On Monday, Dec. 14, the county Board of Representatives voted unanimously on a resolution from the floor presented by county Rep. Michele Farwell, D-Morris, to approve three LPNs or three health workers, or a combination of the two, to ensure Bond has the resources she needs to continue combating COVID.
With Bond and five nurses working nights and weekends, she hopes to expand the staff to eight to assist in interviewing positive cases and providing additional contact tracing.
“It’s definitely a relief,” she said. “All of us have been working six days a week.”
As of Tuesday, Dec. 15,there were 153 cases reported over last seven days, with 16 hospitalizations and two deaths, 10 deaths total.
Both of the deceased were women over 55, including one elderly woman who caught the virus from an employee at her assisted living facility after the employee was exposed at a private Thanksgiving gathering.
But with the lack of contact tracers, Bond said it could be days before her staff can reach those who may have been exposed to let them know they need to quarantine.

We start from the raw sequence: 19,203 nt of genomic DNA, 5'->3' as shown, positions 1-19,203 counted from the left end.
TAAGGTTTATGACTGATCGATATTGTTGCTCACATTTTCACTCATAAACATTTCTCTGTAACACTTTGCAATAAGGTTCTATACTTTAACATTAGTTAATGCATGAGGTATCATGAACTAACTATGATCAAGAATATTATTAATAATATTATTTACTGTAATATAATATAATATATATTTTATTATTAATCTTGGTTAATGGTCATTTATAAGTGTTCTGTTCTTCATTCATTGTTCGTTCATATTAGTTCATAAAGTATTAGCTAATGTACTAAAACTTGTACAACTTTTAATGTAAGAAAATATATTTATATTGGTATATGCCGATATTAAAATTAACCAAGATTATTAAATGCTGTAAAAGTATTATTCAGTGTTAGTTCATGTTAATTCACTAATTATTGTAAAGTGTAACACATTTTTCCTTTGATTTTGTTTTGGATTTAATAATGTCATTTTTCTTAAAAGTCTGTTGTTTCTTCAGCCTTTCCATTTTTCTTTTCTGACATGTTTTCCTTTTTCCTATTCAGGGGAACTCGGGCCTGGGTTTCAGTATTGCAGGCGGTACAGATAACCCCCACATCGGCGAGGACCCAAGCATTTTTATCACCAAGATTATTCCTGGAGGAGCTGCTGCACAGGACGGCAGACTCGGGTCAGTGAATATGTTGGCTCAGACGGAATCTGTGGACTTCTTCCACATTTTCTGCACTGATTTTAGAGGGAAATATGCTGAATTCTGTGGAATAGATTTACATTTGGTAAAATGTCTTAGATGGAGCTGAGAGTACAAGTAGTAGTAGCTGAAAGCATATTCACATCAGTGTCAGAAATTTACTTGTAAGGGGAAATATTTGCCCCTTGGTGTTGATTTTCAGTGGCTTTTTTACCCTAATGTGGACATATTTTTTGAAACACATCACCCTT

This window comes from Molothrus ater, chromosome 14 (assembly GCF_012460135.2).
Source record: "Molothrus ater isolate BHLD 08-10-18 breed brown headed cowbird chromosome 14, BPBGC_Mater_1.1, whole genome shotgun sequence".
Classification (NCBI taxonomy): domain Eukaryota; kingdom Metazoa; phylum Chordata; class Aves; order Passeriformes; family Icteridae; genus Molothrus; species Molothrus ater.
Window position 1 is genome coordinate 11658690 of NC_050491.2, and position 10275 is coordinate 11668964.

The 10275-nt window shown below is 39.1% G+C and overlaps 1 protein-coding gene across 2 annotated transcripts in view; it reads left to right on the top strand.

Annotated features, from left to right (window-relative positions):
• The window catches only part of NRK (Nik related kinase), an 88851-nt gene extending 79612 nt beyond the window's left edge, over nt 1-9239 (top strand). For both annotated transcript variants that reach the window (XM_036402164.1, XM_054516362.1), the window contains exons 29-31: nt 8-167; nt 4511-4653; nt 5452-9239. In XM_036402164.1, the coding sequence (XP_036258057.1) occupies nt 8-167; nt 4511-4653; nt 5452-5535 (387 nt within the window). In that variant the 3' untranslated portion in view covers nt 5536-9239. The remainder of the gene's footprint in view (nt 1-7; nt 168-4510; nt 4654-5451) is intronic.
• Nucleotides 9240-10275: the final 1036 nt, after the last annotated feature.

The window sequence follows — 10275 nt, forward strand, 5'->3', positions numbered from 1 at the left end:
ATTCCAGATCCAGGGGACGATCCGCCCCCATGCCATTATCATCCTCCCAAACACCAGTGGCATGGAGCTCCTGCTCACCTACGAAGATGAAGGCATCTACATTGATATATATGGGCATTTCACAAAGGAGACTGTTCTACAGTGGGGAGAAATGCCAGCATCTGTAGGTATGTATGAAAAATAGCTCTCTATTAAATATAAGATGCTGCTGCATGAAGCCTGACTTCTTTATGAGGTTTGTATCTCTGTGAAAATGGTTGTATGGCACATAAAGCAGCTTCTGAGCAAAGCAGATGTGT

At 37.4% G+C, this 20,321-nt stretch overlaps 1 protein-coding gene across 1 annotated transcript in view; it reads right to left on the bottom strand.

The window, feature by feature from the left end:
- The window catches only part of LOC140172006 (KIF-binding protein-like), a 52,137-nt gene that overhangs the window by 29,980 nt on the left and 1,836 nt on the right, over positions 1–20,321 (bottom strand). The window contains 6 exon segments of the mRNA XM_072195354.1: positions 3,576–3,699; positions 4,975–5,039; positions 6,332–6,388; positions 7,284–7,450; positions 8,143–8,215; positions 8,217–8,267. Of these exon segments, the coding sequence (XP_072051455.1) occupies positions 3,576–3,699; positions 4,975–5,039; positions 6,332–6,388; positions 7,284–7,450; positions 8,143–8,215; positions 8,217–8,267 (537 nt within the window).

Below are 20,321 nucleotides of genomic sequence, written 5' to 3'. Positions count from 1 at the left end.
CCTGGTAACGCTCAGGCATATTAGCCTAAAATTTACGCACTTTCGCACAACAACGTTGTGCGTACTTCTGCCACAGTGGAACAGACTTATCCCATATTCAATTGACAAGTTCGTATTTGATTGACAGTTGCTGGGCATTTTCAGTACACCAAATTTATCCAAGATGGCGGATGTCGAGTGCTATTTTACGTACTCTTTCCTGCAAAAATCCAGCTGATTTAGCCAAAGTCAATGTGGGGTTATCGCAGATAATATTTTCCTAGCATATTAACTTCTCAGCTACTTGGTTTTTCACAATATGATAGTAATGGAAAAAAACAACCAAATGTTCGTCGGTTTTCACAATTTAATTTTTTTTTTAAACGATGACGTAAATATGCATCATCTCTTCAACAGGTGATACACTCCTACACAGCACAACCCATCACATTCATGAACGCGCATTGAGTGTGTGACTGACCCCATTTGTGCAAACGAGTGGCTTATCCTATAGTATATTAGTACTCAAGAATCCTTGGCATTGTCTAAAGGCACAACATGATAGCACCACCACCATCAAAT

Bond defined “close contacts” as a person, including household residents, co-workers or friends, that the positive case spent more than 15 minutes with, either masked or unmasked.
“Normally we want to contact those people within 24 hours to let them know they should quarantine,” she said. “Now we’re asking people if they know they’re positive, that they take personal responsibility and notify their contacts, as well as tell us those names.”
And that personal responsibility extends to those notified, she said, who need to quarantine at home for 14 days. “That means no going out to the store, no going into work, no seeing friends,” she said. “You just stay home and wait.”
Bond said that if not contacted by the Health Department within five days of quarantine, to reach out in order to get the paperwork needed to approve time off work through the CARES Act.